I’m going through the Netflix movie rating interface right now rating films & tv shows to try to improve my recommendations. Sometimes after you rate something it asks you how often you watch films of a certain category. Presumably the category the thing you just rated belonged to. Some of the categories make sense, and some are completely insane. I can’t figure out how they could possibly be useful in determining what I like.
Today I had the privilege (or punishment?) of releasing Perl 5.15.6, the latest monthly dev release of Perl 5. Part of the Perl release tradition is to include an epigraph with each release. The epigraph is a quote of some sort that goes at the beginning of the release announcement. I can’t find the first epigraph but if I had to guess it must be a quote from Tolkien accompanying one of the releases Larry Wall did.
For many years, the VegGuide site has been hosted for free at Xmission, courtesy of Eric Waters. Eric has recently moved to a new position and is no longer at Xmission, so it’s time for us to find a new host. Update: The site is owned by my animal rights group, Compassionate Action for Animals, and we are a 501(c)(3) non profit organization. If anyone in the lights of these pixels could offer free or cheap hosting for this site, please let me know.
My blog has been getting absolutely flooded with spam recently (c. 4,000+ in the last few days), and I’ve accidentally sent some legit comments to the great spam filter in the sky. The various spam plugins I have caught the vast majority, but that still left a few dozen a day for me to review. My general policy is to approve all comments, even the obnoxious trolling stuff that follows any mention of a code of conduct.
Recently on the perl5-porters list, there have been several discussions about backwards compatibility and the future of Perl 5. Jesse’s plan is interesting, and in theory sounds like a good idea. Unfortunately, it brings up some incredibly thorny issues and may not be technically possible. Even if it is possible, it’s likely that lexically preserving backwards compatibility will not work for every proposed feature. This is an old discussion. The p5p list has been debating backwards compatibility versus evolution for years.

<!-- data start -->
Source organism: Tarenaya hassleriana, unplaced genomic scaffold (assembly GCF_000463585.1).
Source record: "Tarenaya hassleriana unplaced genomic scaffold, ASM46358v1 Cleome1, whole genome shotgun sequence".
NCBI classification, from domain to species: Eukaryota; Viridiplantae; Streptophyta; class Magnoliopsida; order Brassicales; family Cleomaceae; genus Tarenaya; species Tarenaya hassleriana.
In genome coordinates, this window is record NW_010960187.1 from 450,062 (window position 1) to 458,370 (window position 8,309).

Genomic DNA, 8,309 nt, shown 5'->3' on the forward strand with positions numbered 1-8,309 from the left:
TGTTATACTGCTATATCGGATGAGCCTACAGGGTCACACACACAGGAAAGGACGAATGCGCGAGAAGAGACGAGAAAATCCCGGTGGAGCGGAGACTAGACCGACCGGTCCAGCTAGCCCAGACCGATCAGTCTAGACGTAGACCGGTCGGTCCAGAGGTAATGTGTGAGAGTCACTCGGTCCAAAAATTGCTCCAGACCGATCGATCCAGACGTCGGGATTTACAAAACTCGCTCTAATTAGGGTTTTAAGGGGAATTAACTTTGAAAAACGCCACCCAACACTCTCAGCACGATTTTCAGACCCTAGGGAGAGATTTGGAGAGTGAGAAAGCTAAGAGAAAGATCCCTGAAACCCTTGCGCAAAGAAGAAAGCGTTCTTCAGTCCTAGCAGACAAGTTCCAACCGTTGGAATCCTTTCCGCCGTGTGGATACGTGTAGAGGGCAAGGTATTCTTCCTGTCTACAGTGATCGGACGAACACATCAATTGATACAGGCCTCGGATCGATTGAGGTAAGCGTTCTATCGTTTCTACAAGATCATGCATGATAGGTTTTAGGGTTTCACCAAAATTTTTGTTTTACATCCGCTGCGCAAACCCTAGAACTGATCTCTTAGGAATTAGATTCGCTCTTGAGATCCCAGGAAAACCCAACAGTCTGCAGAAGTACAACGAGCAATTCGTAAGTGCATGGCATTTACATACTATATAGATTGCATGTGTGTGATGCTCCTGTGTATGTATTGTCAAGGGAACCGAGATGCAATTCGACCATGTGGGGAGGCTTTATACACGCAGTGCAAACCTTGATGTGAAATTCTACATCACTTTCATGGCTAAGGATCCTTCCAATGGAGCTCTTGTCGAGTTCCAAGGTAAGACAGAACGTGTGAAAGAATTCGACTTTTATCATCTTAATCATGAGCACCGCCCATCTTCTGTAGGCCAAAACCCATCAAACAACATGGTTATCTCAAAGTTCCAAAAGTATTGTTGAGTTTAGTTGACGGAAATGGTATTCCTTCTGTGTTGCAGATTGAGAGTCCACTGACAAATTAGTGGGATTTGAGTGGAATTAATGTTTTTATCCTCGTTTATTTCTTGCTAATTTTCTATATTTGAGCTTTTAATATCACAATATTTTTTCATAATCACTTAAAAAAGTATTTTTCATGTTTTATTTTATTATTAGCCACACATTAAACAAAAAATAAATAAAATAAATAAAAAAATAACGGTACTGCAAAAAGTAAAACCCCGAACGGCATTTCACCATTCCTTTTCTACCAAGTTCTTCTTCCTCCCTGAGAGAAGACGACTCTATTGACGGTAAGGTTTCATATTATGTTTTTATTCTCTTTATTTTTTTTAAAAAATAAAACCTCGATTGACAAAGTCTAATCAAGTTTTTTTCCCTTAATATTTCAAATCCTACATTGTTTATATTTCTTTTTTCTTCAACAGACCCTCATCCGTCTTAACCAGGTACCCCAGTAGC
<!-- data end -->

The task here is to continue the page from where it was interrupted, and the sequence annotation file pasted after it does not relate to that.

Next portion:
I’m going to be in Chicago for Chicago VeganMania on Saturday, November 5. I’ll be arriving late afternoon on Thursday, November 3, and leaving in the afternoon on Sunday, November 6. I’ll be pretty busy, so I can’t promise to get together with everyone or anyone, but ping me via email if you want to get together and I’ll get back to you once I have a better sense of my schedule.
I won’t be at PPW this year, and thus the Moose class won’t be happening. I apologize to anyone who signed up for the Moose class, though last I heard that was just one person, which is the main reason the class isn’t happening. I think the upshot of this is that announcing a possible class isn’t a good idea. All this does is create uncertainty for potential students and discourage signups.
Back in March, I mentioned that I was working on a new OO tutorial for the Perl 5 core. I’ve been working this intermittently over the last eight months or so, with lots of useful feedback from the perl5-porters. Along the way, the project grew to include a rewrite of the perlobj document, the reference document for Perl OO. I’m happy to say that as of last week, all of my work has been merged into the blead branch of core, and will be in the next release of Perl.
I’ve decided to follow Jacob Kaplan-Moss’s lead and pledge that I won’t speak (or attend) any conference that does not publish an acceptable (to me) code of conduct/anti-harassment policy. I’ve already written about what should go into such a code, and I think Jacob’s post makes a number of good points on why a policy is important. What would a code need for me to consider it acceptable? First, it needs to define acceptable conduct.